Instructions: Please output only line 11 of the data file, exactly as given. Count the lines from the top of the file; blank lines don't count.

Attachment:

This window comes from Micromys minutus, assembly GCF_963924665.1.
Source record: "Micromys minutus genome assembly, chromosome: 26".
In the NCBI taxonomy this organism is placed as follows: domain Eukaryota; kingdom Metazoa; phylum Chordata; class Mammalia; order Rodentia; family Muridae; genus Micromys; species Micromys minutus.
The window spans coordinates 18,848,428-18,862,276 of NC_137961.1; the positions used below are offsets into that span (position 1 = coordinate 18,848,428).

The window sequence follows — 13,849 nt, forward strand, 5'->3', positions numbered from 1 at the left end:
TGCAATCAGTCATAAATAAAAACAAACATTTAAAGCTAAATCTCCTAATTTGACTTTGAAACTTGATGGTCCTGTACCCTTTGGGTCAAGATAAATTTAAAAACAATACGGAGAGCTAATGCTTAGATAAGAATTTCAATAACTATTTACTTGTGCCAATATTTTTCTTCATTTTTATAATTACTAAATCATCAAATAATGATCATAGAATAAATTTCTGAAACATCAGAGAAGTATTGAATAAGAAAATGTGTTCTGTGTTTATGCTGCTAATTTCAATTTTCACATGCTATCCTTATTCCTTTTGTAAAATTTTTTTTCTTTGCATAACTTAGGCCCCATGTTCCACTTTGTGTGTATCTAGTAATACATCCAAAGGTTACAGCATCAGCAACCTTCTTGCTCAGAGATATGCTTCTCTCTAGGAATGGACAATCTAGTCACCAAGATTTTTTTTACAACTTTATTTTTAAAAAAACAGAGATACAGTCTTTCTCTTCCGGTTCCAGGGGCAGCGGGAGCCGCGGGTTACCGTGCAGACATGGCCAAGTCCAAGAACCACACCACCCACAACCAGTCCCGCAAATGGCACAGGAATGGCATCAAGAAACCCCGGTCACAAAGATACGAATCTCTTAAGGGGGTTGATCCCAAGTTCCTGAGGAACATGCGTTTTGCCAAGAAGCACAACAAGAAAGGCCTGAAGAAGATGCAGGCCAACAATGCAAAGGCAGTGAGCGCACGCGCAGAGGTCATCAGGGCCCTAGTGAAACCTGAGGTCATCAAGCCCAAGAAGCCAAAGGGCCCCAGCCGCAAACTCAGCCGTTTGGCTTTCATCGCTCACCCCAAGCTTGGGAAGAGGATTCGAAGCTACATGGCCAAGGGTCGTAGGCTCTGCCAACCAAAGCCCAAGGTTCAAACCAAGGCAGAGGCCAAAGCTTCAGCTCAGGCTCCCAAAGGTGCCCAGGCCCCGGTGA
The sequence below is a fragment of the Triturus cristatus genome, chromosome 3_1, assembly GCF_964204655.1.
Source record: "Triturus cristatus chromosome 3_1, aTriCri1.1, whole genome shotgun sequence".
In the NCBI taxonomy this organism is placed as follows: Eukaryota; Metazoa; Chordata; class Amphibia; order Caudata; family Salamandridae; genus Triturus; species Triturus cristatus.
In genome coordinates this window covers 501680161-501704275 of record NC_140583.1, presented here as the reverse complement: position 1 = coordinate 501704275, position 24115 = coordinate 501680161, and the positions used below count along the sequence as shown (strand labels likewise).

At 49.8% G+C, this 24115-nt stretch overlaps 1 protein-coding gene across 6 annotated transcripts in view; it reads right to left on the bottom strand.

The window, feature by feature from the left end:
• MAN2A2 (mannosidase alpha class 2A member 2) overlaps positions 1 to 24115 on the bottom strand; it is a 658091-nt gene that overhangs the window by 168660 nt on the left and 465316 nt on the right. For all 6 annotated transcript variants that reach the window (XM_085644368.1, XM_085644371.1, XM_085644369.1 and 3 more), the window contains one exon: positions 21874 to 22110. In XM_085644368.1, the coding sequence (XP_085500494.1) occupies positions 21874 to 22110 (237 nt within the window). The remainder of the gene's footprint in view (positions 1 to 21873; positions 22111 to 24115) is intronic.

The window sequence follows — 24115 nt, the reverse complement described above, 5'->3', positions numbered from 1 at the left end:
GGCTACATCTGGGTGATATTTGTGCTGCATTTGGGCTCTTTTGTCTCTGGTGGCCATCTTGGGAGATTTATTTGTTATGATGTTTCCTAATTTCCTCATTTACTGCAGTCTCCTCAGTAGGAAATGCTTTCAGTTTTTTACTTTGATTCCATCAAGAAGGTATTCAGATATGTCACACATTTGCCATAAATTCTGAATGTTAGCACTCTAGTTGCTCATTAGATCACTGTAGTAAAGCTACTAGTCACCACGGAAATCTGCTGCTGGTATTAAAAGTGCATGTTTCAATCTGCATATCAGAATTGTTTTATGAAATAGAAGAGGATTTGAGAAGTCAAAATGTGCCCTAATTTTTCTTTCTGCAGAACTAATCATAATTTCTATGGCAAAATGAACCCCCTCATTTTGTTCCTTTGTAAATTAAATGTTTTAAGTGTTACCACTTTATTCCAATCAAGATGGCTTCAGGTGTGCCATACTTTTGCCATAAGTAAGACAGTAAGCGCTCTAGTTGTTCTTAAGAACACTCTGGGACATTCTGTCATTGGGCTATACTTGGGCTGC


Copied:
At 49.8% G+C, this 24115-nt stretch overlaps 1 protein-coding gene across 6 annotated transcripts in view; it reads right to left on the bottom strand.